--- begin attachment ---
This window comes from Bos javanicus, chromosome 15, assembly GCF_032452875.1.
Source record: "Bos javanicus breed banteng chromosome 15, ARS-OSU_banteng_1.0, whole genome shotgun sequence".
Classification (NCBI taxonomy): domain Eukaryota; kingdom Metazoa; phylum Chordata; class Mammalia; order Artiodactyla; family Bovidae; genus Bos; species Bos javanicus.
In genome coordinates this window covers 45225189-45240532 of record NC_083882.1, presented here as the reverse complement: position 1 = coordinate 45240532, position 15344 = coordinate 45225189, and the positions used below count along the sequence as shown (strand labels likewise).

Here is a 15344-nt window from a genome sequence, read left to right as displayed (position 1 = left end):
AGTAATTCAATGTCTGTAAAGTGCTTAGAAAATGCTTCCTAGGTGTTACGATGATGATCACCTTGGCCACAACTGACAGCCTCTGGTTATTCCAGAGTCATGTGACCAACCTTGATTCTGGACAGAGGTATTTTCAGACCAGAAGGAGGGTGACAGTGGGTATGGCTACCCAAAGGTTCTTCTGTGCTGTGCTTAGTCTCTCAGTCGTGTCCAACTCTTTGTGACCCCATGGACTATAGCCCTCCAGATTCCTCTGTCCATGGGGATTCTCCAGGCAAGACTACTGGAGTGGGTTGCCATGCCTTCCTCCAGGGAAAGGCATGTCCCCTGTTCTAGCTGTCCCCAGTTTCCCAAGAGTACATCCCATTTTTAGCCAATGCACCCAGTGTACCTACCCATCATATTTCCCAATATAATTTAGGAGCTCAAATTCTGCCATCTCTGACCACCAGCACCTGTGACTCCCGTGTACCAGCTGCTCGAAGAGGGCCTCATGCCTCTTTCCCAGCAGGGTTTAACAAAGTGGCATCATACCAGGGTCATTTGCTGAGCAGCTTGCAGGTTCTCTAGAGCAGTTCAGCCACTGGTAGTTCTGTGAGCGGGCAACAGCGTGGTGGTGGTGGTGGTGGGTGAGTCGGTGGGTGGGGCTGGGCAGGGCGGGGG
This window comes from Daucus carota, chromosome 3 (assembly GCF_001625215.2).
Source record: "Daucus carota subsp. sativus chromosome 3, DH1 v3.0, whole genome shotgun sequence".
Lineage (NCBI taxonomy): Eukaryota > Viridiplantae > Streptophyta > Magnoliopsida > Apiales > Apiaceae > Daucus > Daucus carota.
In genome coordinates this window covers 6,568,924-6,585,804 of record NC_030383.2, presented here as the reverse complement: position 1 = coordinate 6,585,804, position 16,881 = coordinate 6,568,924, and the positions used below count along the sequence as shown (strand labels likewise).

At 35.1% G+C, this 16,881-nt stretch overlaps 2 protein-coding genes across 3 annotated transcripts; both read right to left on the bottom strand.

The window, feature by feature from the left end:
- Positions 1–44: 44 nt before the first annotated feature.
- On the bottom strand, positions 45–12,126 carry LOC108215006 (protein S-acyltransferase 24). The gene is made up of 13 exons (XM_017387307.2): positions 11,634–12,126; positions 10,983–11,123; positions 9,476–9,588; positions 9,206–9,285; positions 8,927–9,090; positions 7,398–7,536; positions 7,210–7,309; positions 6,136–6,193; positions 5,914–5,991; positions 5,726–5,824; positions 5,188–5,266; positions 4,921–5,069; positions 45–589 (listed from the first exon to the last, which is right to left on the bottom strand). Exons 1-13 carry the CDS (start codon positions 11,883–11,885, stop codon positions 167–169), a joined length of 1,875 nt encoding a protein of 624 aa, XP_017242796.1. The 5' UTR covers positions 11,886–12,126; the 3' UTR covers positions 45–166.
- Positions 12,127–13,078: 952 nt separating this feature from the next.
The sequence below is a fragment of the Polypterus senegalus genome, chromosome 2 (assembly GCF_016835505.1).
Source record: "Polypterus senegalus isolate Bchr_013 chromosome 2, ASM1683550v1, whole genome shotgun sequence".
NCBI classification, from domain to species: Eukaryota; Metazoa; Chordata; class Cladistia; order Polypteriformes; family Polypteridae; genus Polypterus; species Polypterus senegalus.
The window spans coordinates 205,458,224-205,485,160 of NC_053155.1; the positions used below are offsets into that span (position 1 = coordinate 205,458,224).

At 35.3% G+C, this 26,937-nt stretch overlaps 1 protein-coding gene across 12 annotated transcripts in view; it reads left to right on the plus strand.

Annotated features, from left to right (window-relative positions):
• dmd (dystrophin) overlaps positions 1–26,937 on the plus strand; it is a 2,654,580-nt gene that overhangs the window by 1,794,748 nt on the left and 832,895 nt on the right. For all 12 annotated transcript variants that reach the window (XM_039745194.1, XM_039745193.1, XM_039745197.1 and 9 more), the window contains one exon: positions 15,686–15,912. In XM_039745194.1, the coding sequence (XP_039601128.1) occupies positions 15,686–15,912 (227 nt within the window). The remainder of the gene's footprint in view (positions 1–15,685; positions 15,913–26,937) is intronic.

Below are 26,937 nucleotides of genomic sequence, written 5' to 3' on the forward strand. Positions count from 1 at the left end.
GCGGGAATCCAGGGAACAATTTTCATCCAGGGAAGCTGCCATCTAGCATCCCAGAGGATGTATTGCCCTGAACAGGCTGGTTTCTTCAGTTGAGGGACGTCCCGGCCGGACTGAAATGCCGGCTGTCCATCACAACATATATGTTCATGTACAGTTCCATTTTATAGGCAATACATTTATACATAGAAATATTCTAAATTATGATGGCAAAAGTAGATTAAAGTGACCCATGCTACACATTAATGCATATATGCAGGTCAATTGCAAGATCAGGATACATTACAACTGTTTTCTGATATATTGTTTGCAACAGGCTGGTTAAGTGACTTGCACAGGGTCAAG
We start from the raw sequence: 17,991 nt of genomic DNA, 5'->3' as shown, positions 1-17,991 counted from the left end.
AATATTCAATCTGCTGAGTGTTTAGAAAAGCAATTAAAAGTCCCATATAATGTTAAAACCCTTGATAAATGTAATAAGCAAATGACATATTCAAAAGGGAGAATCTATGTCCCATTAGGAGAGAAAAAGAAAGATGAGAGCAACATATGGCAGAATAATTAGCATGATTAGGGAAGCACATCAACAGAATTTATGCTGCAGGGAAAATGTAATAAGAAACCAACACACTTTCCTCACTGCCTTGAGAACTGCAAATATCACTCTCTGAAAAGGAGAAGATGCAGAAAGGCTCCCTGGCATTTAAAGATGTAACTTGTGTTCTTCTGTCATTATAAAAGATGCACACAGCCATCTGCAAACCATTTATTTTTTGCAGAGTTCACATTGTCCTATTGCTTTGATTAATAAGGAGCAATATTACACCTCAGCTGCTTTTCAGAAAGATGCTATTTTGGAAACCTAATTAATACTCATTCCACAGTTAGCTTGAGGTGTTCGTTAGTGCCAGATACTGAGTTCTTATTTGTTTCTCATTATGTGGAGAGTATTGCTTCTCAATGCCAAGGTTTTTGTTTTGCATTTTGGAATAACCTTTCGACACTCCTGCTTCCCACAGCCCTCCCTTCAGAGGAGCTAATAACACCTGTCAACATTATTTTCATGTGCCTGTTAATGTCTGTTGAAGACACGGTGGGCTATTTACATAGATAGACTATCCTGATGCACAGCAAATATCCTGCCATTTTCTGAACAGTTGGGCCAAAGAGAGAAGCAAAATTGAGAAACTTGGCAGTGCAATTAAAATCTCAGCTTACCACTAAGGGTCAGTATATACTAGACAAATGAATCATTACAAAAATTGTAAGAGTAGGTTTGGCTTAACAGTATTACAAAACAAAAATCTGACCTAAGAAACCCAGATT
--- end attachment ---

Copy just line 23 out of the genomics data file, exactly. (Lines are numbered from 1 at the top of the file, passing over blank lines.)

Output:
Below are 26,937 nucleotides of genomic sequence, written 5' to 3' on the forward strand. Positions count from 1 at the left end.